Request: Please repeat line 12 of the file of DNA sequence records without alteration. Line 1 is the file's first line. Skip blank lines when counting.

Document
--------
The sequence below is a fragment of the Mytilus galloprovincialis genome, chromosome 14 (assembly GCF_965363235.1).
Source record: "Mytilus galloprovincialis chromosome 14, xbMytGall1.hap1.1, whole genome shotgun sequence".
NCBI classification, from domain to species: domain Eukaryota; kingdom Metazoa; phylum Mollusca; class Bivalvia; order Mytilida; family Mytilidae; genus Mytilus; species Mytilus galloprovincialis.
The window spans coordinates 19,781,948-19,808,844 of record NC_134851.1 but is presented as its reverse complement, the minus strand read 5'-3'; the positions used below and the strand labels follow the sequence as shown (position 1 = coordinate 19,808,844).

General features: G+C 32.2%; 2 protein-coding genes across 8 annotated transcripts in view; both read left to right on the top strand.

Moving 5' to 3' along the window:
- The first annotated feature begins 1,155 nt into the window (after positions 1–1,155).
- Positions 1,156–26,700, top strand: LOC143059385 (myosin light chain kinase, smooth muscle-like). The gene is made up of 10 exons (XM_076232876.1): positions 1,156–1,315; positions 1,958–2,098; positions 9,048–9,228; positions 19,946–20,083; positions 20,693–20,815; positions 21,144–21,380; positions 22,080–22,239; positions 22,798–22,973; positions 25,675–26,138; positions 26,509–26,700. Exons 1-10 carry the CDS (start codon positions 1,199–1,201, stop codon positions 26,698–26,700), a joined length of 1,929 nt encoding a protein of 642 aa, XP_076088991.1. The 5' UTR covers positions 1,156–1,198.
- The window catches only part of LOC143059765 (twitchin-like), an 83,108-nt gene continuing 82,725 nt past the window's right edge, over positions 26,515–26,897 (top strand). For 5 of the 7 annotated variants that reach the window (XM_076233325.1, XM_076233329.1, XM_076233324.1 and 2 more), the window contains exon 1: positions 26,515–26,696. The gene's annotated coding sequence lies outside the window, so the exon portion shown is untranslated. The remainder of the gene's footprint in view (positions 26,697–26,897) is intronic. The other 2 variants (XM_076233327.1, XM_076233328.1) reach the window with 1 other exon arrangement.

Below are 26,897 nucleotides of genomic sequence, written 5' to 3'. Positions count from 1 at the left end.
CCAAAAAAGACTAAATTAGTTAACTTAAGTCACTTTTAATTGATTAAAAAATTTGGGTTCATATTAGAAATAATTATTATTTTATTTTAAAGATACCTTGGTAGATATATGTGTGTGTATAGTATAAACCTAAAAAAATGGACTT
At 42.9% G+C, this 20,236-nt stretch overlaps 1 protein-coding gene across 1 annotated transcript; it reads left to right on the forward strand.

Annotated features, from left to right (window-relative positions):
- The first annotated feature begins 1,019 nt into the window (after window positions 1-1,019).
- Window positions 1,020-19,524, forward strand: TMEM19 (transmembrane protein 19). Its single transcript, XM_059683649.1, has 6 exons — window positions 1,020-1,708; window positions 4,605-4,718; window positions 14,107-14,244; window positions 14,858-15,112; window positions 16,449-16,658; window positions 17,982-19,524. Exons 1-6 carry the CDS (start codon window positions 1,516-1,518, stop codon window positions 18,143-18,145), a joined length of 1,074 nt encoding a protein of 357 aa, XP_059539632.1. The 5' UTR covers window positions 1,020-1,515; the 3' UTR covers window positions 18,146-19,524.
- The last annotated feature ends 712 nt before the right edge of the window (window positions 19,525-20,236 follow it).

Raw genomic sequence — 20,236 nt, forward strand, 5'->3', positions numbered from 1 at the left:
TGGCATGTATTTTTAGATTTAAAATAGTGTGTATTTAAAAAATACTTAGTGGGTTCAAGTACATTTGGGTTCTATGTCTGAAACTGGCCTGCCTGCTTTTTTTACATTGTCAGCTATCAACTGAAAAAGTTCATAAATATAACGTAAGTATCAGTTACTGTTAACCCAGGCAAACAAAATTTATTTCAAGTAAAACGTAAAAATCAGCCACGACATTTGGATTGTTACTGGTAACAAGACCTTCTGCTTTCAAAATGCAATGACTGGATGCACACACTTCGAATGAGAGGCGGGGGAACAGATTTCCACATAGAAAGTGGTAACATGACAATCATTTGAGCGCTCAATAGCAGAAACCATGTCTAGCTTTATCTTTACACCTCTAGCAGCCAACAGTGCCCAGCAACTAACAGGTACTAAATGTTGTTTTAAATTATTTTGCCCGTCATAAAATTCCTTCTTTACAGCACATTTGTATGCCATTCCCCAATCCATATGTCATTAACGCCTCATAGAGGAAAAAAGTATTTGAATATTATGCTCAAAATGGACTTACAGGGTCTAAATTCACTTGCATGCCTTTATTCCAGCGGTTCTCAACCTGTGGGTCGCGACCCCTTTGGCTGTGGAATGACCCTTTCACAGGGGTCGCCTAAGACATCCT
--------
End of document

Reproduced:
At 42.9% G+C, this 20,236-nt stretch overlaps 1 protein-coding gene across 1 annotated transcript; it reads left to right on the forward strand.